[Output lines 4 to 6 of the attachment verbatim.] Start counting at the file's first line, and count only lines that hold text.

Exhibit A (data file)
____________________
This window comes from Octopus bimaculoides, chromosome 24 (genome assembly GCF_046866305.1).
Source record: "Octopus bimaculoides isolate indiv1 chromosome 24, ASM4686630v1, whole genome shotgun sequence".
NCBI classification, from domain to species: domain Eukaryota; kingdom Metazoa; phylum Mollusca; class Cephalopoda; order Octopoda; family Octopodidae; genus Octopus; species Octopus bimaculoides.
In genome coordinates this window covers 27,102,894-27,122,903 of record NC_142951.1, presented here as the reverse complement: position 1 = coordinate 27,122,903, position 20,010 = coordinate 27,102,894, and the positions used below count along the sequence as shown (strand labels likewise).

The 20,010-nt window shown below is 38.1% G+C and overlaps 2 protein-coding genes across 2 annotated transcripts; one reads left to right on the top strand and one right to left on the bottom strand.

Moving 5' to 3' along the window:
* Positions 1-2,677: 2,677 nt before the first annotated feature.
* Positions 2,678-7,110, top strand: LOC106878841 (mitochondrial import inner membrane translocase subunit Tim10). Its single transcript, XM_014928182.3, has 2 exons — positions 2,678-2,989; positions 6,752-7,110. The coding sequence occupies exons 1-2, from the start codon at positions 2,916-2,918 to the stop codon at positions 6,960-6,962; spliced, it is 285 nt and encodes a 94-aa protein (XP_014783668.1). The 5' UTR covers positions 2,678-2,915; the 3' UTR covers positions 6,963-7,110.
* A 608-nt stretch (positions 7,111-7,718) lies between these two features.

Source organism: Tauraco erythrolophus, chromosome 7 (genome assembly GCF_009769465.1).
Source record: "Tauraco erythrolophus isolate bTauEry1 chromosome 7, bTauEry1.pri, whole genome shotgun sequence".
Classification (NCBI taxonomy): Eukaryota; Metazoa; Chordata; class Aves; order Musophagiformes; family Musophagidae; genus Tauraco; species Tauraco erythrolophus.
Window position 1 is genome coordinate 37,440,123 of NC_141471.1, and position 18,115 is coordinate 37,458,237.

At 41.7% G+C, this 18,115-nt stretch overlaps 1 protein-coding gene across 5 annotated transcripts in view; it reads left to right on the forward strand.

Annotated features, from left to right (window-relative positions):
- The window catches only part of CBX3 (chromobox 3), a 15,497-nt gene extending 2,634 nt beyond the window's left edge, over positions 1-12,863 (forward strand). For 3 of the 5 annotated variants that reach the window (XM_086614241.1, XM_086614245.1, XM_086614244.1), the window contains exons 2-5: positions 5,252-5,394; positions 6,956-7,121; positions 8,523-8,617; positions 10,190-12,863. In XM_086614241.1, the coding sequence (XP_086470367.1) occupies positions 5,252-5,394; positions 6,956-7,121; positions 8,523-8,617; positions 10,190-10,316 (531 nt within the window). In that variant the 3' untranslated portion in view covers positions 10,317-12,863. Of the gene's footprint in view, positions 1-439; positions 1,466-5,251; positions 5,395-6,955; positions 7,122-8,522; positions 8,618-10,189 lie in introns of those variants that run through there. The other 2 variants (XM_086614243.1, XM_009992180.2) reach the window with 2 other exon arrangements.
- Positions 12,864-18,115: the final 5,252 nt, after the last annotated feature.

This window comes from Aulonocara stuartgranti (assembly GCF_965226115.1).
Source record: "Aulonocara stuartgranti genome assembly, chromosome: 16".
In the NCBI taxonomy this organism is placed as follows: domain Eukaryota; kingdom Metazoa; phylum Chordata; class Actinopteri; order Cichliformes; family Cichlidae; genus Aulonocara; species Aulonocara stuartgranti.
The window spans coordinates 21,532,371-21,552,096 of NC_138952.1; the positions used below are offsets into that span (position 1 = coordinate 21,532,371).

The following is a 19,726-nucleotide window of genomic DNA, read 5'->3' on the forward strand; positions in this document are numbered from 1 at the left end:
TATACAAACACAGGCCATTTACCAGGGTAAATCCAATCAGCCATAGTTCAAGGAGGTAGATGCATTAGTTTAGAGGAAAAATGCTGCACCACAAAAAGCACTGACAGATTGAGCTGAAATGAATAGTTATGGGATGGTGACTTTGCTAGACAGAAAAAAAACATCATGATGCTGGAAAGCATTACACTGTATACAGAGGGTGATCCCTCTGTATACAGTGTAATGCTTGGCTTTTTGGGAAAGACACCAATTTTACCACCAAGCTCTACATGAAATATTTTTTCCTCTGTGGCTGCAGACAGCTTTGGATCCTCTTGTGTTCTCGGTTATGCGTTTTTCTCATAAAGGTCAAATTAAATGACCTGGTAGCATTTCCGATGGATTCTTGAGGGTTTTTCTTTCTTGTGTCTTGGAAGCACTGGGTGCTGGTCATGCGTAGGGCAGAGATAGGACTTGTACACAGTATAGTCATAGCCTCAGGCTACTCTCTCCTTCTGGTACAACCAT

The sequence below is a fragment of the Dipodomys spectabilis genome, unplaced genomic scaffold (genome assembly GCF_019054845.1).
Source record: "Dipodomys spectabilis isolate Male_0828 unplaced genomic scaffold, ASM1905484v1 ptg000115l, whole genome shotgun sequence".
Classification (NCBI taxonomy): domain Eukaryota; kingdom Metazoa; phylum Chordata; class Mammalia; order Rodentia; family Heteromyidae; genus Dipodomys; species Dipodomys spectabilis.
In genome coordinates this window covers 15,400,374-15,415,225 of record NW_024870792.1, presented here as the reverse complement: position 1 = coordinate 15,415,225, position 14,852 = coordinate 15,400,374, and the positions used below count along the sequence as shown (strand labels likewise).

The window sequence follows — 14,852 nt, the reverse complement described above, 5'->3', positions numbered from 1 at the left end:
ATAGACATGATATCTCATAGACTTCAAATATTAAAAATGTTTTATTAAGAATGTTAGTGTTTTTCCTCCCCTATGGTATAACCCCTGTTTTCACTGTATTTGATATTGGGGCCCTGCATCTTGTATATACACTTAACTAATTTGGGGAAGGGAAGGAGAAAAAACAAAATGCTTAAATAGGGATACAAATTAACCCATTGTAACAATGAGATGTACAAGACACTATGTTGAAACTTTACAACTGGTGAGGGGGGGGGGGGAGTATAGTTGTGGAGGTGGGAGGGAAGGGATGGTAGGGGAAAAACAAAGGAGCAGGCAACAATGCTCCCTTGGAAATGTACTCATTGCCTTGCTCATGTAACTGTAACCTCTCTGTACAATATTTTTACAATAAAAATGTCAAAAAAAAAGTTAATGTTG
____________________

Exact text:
In genome coordinates this window covers 27,102,894-27,122,903 of record NC_142951.1, presented here as the reverse complement: position 1 = coordinate 27,122,903, position 20,010 = coordinate 27,102,894, and the positions used below count along the sequence as shown (strand labels likewise).

The 20,010-nt window shown below is 38.1% G+C and overlaps 2 protein-coding genes across 2 annotated transcripts; one reads left to right on the top strand and one right to left on the bottom strand.

Moving 5' to 3' along the window: